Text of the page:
The primary components required for a City aquatic facility include:


                     30 meter to 50 meter competition pool;

                     25 yard pool that can be used for practice, warm up, swim lessons and recreational swim with zero depth entry, which is especially helpful for seniors, disabled and young children;

                     Lighting for evening programming;

                     Recreational splash play structure with the specific components to be determined; 

                     Modernized locker rooms;

                     Sufficient seating areas with bleachers and open lawn for pop-up tents;

                     A multi-use room for training, classes, and birthday parties;

                     Concession area; and

                     Picnic area.


The Committee reviewed 10 potential locations with consideration for the space required for these components and discussed the pros and cons of each site (Exhibit 1).  Through this process, two sites were identified as having the highest potential, 1) the existing Emma Hood Swim Center, incorporating additional space from at least one adjacent tennis court, and 2) the site that is currently Thompson Field.  It is important to note that none of these locations have been vetted through a community input process and the intention of this process is to ensure that all other existing sports facilities are accommodated both in the long term and during any construction period. 


Each of these two sites has its own unique challenges.  The existing site at Alameda High School is a tighter fit for all of the required components, but does have many positives such as existing utilities, access to the nearby parking garage, good regional transportation, limited residential impact, easily accessible by Alameda High School students and potentially a faster timeline for completion due to existing infrastructure.  The site at Thompson Field is significantly larger and could accommodate all facility requirements, but conversely would require relocating the football field and potentially several other facilities in a cascading effect before aquatic facility construction can commence.  This relocation has not yet been discussed or considered and would add to the aquatic facility timeline.  It is close enough for Alameda High School students, but would require a large financial investment for new utilities and off-street parking.  It is a bigger impact on the adjacent residents since the new aquatics facility would have a much larger increase in usage and night-time lighting than the existing football field.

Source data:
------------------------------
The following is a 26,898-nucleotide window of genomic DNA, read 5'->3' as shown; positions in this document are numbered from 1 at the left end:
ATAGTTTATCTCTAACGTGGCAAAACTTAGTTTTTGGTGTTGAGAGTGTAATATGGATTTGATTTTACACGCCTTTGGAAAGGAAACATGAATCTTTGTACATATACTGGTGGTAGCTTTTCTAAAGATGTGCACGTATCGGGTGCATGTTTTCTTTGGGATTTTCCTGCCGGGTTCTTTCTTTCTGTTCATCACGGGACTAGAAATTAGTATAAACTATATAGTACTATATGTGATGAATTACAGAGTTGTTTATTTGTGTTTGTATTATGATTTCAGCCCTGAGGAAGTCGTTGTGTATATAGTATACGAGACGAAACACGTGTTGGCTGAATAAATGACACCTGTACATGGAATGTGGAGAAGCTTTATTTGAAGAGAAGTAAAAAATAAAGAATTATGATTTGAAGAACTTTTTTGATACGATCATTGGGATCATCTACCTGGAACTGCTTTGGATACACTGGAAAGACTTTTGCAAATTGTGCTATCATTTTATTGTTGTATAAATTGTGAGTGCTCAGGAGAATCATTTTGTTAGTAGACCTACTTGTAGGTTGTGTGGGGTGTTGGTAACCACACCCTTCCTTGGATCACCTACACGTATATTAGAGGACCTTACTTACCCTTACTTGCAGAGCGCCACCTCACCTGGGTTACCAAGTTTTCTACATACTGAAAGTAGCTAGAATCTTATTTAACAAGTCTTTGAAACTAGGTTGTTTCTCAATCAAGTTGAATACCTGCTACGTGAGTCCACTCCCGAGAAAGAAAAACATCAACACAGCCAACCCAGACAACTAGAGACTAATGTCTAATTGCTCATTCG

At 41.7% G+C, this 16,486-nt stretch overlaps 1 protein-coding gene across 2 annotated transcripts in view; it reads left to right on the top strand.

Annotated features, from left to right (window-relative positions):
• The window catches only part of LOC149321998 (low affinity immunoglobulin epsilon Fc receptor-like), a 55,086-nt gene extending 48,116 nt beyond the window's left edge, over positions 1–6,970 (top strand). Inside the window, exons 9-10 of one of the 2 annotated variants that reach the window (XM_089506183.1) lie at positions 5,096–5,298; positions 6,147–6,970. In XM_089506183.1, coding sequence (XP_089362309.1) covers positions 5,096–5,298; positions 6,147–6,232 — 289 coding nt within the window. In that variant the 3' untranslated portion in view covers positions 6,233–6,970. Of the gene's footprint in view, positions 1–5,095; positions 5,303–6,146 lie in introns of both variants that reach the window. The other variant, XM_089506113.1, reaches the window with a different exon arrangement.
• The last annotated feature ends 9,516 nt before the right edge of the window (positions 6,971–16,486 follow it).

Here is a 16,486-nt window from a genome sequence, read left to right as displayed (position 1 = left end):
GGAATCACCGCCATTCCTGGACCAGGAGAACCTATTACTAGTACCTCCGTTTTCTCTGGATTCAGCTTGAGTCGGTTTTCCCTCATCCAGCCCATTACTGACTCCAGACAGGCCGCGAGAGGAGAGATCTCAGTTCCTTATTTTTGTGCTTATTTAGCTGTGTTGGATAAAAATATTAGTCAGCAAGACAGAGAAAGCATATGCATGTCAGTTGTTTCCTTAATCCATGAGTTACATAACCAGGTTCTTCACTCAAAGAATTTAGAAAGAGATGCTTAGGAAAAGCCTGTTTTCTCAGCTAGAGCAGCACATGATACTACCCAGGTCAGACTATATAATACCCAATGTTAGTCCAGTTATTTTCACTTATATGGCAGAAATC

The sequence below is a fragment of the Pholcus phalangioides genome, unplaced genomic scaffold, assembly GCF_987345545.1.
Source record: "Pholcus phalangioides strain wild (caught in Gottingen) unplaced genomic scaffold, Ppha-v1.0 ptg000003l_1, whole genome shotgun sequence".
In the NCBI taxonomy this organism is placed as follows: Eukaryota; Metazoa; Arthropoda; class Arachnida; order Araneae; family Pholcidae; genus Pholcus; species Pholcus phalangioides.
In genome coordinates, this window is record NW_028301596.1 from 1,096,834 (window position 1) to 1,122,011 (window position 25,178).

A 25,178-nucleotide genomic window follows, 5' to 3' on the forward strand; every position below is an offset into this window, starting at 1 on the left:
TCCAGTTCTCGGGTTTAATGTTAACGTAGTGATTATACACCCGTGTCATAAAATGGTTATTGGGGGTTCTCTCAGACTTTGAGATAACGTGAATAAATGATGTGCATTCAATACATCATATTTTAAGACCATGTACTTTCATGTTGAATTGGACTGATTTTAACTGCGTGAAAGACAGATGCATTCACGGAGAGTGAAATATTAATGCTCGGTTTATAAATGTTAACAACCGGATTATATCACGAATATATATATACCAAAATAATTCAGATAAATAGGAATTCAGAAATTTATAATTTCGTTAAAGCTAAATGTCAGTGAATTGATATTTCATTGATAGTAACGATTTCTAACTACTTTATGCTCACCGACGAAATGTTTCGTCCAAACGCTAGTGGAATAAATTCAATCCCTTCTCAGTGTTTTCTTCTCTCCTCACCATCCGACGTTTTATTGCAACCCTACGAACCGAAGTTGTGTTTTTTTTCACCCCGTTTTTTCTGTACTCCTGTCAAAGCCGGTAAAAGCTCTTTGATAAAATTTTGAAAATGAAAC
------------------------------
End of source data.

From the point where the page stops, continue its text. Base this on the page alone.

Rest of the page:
In addition, both sites are currently owned by AUSD and a land transfer agreement would need to be discussed and negotiated between the City and AUSD to build a City-owned and operated facility.


The next step is for the City Council and AUSD Board of Education to each authorize funding for repairs, which total no more than $350,000, and these costs will be shared at 70% City and 30% AUSD based on current hourly uses by school teams, community and City programs.  This is a high estimate of costs, based on recent conversations with ACDEH and includes any additional work scope they may add.  Once a scope of work plan is confirmed by ACDEH, then permits and work will be scheduled and completed.


In addition, the long-term plan for an aquatic facility replacement with specific milestones for funding and any land agreements must be agreed upon by both the City and AUSD to present to ACDEH.




The annual maintenance budget for the swim center is included in the Recreation and Parks Department Fund.  Additional costs of $250,000 for one-time repairs are being requested as a budget adjustment from the General Fund in the Fiscal Year 2018-19.





General Fund (001)



   Transfer Out



Capital Projects Fund (310)



   Transfers In



   Contractual Services






This action does not affect the Alameda Municipal Code.




This action is exempt from the California Environmental Quality Act (CEQA) pursuant to CEQA Guidelines section 15301 (Repair, maintenance and/or minor alteration of an existing facility.)  Permits will be required from the Alameda County Department of Environmental Health and possibly from the Division of State Architecture as a school site.




Receive report on the status of the Emma Hood Swim Center repairs and provide direction on options for a City Aquatic Center; and


Adopt a Resolution amending the General Fund Transfers Out Budget for Fiscal Year 2018-19 by $250,000 and Capital Projects Fund Transfers In and appropriations by $250,000, each, for costs associated with repair of the Emma Hood Swim Center.


Respectfully submitted,

Amy Wooldridge, Acting Assistant City Manager


Financial Impact section reviewed,

Elena Adair, Finance Director



1.                     Pros and Cons of Potential Locations